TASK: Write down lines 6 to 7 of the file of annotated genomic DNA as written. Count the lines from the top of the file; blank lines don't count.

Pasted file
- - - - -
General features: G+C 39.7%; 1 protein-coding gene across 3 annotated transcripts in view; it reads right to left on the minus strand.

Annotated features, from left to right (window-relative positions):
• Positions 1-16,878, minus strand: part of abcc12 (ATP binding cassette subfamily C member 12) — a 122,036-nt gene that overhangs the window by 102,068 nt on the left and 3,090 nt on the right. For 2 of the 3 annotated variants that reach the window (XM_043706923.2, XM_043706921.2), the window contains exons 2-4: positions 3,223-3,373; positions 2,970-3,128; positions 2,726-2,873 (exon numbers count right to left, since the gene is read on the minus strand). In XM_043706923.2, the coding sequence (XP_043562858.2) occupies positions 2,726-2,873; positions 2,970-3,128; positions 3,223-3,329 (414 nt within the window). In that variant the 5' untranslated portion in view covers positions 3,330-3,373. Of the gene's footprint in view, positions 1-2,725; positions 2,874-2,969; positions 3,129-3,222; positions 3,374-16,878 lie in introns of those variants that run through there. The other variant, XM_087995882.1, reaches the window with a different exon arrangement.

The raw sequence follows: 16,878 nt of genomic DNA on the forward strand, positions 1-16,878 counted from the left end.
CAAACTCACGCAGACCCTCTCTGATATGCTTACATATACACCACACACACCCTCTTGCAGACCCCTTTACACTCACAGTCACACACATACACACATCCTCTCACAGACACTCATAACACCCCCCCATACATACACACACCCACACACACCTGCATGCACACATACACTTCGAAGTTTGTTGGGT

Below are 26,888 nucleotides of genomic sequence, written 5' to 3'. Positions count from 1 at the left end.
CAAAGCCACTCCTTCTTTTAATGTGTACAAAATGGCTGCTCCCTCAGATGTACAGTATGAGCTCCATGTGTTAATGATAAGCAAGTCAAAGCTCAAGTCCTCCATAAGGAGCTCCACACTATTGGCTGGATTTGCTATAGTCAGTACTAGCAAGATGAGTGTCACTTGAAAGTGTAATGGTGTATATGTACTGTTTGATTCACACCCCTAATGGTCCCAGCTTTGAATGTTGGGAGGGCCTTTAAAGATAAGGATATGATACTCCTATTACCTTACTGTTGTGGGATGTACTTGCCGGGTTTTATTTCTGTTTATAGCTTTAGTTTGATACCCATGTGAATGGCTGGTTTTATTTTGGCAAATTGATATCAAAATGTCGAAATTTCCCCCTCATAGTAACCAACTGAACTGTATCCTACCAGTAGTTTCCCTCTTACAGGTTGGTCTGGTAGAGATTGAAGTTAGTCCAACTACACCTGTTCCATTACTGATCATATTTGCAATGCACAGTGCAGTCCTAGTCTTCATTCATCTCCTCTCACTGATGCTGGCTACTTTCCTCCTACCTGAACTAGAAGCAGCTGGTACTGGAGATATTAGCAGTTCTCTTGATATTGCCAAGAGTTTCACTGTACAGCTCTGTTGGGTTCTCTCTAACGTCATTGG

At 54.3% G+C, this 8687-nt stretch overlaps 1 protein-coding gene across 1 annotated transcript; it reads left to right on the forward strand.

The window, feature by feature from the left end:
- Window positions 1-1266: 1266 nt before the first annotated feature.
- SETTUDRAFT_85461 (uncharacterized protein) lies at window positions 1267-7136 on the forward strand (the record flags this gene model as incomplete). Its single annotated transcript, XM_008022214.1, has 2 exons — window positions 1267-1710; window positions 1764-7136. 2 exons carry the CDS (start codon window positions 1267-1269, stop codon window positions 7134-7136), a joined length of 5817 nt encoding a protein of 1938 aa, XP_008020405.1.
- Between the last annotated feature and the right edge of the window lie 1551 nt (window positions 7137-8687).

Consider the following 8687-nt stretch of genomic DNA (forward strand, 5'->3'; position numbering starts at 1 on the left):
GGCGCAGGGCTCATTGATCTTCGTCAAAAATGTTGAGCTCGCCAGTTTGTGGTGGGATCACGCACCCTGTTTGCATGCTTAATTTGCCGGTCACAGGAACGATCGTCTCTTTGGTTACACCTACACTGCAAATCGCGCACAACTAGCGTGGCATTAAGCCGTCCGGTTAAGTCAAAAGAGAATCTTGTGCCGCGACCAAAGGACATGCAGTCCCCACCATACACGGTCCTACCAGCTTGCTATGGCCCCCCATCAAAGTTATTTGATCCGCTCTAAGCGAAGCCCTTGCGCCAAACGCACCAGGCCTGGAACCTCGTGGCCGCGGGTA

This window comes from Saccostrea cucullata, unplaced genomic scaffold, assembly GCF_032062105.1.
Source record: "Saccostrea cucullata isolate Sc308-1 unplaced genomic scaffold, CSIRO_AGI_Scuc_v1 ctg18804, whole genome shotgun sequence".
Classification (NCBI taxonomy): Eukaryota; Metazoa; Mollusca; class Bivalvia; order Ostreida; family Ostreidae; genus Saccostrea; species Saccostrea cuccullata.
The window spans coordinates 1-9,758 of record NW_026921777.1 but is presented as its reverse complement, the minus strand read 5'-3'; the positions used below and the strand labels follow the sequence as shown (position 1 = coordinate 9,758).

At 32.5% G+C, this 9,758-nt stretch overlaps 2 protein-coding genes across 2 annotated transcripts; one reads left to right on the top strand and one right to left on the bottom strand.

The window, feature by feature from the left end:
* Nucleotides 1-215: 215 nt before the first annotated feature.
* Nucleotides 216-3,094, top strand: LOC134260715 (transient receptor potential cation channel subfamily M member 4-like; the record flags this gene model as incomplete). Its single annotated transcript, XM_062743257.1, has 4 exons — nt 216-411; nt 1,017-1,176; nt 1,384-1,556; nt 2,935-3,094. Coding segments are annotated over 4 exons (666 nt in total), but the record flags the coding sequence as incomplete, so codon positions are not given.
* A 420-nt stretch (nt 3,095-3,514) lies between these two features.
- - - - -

Below are 26,888 nucleotides of genomic sequence, written 5' to 3'. Positions count from 1 at the left end.
CAAAGCCACTCCTTCTTTTAATGTGTACAAAATGGCTGCTCCCTCAGATGTACAGTATGAGCTCCATGTGTTAATGATAAGCAAGTCAAAGCTCAAGTCCTCCATAAGGAGCTCCACACTATTGGCTGGATTTGCTATAGTCAGTACTAGCAAGATGAGTGTCACTTGAAAGTGTAATGGTGTATATGTACTGTTTGATTCACACCCCTAATGGTCCCAGCTTTGAATGTTGGGAGGGCCTTTAAAGATAAGGATATGATACTCCTATTACCTTACTGTTGTGGGATGTACTTGCCGGGTTTTATTTCTGTTTATAGCTTTAGTTTGATACCCATGTGAATGGCTGGTTTTATTTTGGCAAATTGATATCAAAATGTCGAAATTTCCCCCTCATAGTAACCAACTGAACTGTATCCTACCAGTAGTTTCCCTCTTACAGGTTGGTCTGGTAGAGATTGAAGTTAGTCCAACTACACCTGTTCCATTACTGATCATATTTGCAATGCACAGTGCAGTCCTAGTCTTCATTCATCTCCTCTCACTGATGCTGGCTACTTTCCTCCTACCTGAACTAGAAGCAGCTGGTACTGGAGATATTAGCAGTTCTCTTGATATTGCCAAGAGTTTCACTGTACAGCTCTGTTGGGTTCTCTCTAACGTCATTGG